From the 20’s to WWII, the color “ownership” between boys and girls was inverted: boys wore pink and girls wore blue. Before that children wore white (which, if you think about it, is practical as long as you have a ton of bleach lying about). After WWII this reversed and we have the color “preferences” we see today. With all the challenges our kids have and will have (underfunded schools, bullying made easier via the internet — and this is not just kids, as adults have been doing that for years) can we please not heap upon them color “correctness”?

When you’re first pregnant the question you are asked is “do you know yet if it’s a boy or a girl?”  Some parents elect to make it a surprise and there’s that moment of “discomfort” for the families because now they “have” to shop for yellow or green baby gear. I honestly don’t think the baby will care if s/he is housed in blue or pink; the larger purpose is the social signaling device for this tiny creature to his/her audience as to what his/her gender is. I’m considering making onesies for babies that say things like “Manly enough to wear pink” and “Girly enough to wear blue” just to poke fun at this.

We live in a country of astounding wealth and opportunity and we have larger problems than the color or gender appropriateness of toys. The only way to shape and change the offerings is to vote with your dollars; it’s effective but it takes more patience than some of us have.

 

On the Naming of Me

My name is pretty unusual, in and of that I’ve been challenged by telemarketers, customer service people, and baristas alike that “That can’t be your name” or “What’s your real name?” (As if the sort of person who gives out a fake name would abruptly turn around and provide a real one). My name is in fact Bobbie, although legally it is Roberta; the only people who call me Roberta are telemarketers, teachers, and attorneys.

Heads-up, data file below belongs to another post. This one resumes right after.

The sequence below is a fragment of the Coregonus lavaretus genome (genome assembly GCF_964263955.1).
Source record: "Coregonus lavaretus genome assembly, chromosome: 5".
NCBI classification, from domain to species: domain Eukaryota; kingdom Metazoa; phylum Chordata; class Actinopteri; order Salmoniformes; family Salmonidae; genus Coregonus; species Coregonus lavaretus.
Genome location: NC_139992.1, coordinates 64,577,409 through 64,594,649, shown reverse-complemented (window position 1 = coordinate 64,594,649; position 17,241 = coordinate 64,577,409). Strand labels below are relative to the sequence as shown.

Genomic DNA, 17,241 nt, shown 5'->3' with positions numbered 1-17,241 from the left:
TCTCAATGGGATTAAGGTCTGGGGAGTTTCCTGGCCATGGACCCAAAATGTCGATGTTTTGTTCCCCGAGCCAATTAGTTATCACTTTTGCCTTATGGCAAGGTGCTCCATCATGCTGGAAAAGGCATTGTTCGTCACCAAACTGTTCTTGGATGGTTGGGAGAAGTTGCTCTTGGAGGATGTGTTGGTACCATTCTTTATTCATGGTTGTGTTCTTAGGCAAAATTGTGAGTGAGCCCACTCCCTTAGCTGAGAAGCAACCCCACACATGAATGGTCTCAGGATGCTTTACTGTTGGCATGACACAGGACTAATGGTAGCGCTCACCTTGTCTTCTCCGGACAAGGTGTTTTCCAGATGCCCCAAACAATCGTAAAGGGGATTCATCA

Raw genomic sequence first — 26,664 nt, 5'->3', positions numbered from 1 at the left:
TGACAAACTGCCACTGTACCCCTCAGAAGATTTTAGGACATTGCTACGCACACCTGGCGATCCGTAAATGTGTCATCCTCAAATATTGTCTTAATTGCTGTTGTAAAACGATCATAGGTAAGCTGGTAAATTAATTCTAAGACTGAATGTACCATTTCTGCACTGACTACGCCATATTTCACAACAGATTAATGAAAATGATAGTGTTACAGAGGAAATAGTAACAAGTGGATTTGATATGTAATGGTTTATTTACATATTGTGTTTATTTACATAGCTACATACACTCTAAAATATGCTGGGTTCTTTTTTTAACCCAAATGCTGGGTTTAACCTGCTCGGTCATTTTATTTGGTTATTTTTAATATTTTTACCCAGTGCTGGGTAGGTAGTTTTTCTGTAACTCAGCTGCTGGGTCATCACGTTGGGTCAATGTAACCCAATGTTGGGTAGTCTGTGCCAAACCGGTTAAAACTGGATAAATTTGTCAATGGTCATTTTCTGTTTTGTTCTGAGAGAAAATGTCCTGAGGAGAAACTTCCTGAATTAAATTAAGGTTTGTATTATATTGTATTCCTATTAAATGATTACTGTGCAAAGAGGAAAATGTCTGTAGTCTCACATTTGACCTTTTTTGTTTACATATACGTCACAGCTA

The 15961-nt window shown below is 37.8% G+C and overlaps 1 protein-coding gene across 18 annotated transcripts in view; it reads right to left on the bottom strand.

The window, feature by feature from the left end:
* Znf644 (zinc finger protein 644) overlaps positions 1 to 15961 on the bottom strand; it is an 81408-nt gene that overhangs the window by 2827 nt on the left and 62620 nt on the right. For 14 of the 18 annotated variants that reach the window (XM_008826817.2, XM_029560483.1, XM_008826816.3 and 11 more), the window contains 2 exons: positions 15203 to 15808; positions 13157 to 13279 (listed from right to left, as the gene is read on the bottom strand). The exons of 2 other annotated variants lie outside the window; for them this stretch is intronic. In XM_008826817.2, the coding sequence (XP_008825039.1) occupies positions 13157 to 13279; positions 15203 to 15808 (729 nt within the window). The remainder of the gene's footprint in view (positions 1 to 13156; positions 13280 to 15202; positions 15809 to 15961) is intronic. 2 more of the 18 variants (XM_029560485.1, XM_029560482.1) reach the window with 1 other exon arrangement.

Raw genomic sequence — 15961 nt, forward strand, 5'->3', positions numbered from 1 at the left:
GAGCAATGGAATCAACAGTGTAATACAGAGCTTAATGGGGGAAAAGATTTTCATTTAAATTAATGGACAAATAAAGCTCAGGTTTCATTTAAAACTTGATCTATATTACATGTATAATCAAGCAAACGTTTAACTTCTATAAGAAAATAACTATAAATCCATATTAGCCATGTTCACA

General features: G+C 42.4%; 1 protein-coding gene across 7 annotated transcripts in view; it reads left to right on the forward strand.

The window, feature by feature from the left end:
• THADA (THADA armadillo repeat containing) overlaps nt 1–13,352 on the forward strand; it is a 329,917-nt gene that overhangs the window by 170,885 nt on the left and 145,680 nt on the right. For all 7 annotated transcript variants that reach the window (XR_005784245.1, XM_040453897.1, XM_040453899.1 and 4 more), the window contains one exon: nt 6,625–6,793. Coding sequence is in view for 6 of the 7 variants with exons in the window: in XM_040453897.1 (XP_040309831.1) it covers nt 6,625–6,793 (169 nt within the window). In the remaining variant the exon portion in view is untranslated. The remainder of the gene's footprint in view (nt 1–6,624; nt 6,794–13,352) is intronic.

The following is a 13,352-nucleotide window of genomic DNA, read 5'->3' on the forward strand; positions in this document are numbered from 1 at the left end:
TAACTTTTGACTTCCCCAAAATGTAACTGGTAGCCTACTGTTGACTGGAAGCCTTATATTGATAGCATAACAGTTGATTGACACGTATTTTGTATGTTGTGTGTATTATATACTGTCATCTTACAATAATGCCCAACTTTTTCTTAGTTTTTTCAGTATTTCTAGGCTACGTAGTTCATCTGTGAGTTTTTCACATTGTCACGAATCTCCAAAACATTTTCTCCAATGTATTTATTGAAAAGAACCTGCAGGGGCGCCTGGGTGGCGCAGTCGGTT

Per Wolfram Alpha, fewer than 200 people each year are given the name Bobbie (as a given female name – and yes it does say it assumes Bobbie is female). Less than 1 in 3331 people have the name, and the most common age for a person with the name Bobbie is 76 years. (Roberta clocks in at much the same, with 1 in 1823 people having the name and the common age is 57 years).

So it’s safe to say “Bobbie” is an unusual name, and that is that.

Over the years my name has been mangled quite a bit, from the masculine “Bobby” to the alternative female “Bobbi”. I also oftentimes get the email typo of one more o, one less b; for the most part I choose to ignore these and hope the sender goes away. That said, I wasn’t really particularly particular about how people spelled my name (with the exception of that last) until I read Freakonomics.

Freakonomics has a pretty good chapter on Correlation vs. Causality, particularly around naming conventions. The main anecdote is about a man who named his sons Winner and Loser, and the indication that the son named Loser had an extremely successful life, whilst the son named Winner had an extremely unsuccessful one. There is no causality in naming. However it also had a second anecdote, and a study, around names given to female children. Specifically, names that one would associate with strippers.

The idea was thus: if I name my daughter, say, “Bambi” or “Sugar” or something like that, am I dooming her to life on the pole? The short answer is no, you are not. By virtue of naming your daughter anything like that (there is a third indication of a daughter named Temptress who indeed had a pretty name-similar life) you are not going to ensure she ends up with a job whose uniform consists of two ounces of elastic and slightly more than that of glitter. But there’s still a good chance it will happen. Why? Because the parent who names their kid something like that is also probably not going to make sure she gets home in time for a curfew, or is getting her homework done. It’s the correlation – the fact that a parent who names their kid something like that isn’t likely to be hammering on the grades – rather than the causality that drives the preponderance of “Crystals” and the like to the pasties.